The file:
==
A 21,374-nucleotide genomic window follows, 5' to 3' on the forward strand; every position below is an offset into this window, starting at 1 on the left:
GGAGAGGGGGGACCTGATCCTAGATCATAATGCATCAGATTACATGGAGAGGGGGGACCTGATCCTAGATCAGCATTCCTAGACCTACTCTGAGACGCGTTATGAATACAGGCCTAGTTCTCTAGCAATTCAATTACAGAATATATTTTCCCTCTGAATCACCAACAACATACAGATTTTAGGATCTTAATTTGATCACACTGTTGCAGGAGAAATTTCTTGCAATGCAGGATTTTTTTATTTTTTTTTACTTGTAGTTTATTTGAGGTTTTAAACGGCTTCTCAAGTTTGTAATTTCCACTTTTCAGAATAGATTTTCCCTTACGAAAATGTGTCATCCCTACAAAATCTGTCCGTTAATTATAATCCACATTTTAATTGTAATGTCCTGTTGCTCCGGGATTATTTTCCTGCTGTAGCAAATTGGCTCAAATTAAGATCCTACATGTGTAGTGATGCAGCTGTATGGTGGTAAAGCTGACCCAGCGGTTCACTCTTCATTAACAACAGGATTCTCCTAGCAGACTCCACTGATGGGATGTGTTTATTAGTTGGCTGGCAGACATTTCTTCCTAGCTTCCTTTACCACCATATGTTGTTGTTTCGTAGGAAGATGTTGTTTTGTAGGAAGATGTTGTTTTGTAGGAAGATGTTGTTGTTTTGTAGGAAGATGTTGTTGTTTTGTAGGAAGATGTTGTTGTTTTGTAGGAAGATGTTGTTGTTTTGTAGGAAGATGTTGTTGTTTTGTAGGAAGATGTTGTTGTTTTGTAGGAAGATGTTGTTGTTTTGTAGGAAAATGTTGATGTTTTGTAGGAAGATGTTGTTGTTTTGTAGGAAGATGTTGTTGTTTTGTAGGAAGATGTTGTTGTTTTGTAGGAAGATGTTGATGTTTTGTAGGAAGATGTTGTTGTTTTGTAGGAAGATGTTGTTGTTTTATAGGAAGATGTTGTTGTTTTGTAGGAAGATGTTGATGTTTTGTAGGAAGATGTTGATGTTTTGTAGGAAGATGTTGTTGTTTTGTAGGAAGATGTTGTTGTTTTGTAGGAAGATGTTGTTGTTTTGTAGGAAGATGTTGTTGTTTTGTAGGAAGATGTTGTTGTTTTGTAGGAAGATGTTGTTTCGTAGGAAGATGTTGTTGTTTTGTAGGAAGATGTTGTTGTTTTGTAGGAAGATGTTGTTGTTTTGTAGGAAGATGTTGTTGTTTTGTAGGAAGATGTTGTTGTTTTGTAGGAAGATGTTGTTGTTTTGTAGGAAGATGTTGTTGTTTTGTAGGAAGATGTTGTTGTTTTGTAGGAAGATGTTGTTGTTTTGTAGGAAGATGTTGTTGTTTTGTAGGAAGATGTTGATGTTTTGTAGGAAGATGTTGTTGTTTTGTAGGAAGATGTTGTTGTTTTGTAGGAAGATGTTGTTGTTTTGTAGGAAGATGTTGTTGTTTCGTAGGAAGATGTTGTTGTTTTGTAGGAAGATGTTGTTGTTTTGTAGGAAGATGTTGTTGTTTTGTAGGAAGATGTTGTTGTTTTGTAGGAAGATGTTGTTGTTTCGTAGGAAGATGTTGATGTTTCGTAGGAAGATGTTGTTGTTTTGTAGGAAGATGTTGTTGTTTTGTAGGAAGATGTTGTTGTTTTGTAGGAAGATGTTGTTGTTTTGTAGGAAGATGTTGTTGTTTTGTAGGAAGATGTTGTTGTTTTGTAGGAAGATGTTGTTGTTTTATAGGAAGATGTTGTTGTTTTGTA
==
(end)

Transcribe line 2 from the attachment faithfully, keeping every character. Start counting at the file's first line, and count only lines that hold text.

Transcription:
GGAGAGGGGGGACCTGATCCTAGATCATAATGCATCAGATTACATGGAGAGGGGGGACCTGATCCTAGATCAGCATTCCTAGACCTACTCTGAGACGCGTTATGAATACAGGCCTAGTTCTCTAGCAATTCAATTACAGAATATATTTTCCCTCTGAATCACCAACAACATACAGATTTTAGGATCTTAATTTGATCACACTGTTGCAGGAGAAATTTCTTGCAATGCAGGATTTTTTTATTTTTTTTTACTTGTAGTTTATTTGAGGTTTTAAACGGCTTCTCAAGTTTGTAATTTCCACTTTTCAGAATAGATTTTCCCTTACGAAAATGTGTCATCCCTACAAAATCTGTCCGTTAATTATAATCCACATTTTAATTGTAATGTCCTGTTGCTCCGGGATTATTTTCCTGCTGTAGCAAATTGGCTCAAATTAAGATCCTACATGTGTAGTGATGCAGCTGTATGGTGGTAAAGCTGACCCAGCGGTTCACTCTTCATTAACAACAGGATTCTCCTAGCAGACTCCACTGATGGGATGTGTTTATTAGTTGGCTGGCAGACATTTCTTCCTAGCTTCCTTTACCACCATATGTTGTTGTTTCGTAGGAAGATGTTGTTTTGTAGGAAGATGTTGTTTTGTAGGAAGATGTTGTTGTTTTGTAGGAAGATGTTGTTGTTTTGTAGGAAGATGTTGTTGTTTTGTAGGAAGATGTTGTTGTTTTGTAGGAAGATGTTGTTGTTTTGTAGGAAGATGTTGTTGTTTTGTAGGAAGATGTTGTTGTTTTGTAGGAAAATGTTGATGTTTTGTAGGAAGATGTTGTTGTTTTGTAGGAAGATGTTGTTGTTTTGTAGGAAGATGTTGTTGTTTTGTAGGAAGATGTTGATGTTTTGTAGGAAGATGTTGTTGTTTTGTAGGAAGATGTTGTTGTTTTATAGGAAGATGTTGTTGTTTTGTAGGAAGATGTTGATGTTTTGTAGGAAGATGTTGATGTTTTGTAGGAAGATGTTGTTGTTTTGTAGGAAGATGTTGTTGTTTTGTAGGAAGATGTTGTTGTTTTGTAGGAAGATGTTGTTGTTTTGTAGGAAGATGTTGTTGTTTTGTAGGAAGATGTTGTTTCGTAGGAAGATGTTGTTGTTTTGTAGGAAGATGTTGTTGTTTTGTAGGAAGATGTTGTTGTTTTGTAGGAAGATGTTGTTGTTTTGTAGGAAGATGTTGTTGTTTTGTAGGAAGATGTTGTTGTTTTGTAGGAAGATGTTGTTGTTTTGTAGGAAGATGTTGTTGTTTTGTAGGAAGATGTTGTTGTTTTGTAGGAAGATGTTGTTGTTTTGTAGGAAGATGTTGATGTTTTGTAGGAAGATGTTGTTGTTTTGTAGGAAGATGTTGTTGTTTTGTAGGAAGATGTTGTTGTTTTGTAGGAAGATGTTGTTGTTTCGTAGGAAGATGTTGTTGTTTTGTAGGAAGATGTTGTTGTTTTGTAGGAAGATGTTGTTGTTTTGTAGGAAGATGTTGTTGTTTTGTAGGAAGATGTTGTTGTTTCGTAGGAAGATGTTGATGTTTCGTAGGAAGATGTTGTTGTTTTGTAGGAAGATGTTGTTGTTTTGTAGGAAGATGTTGTTGTTTTGTAGGAAGATGTTGTTGTTTTGTAGGAAGATGTTGTTGTTTTGTAGGAAGATGTTGTTGTTTTGTAGGAAGATGTTGTTGTTTTATAGGAAGATGTTGTTGTTTTGTA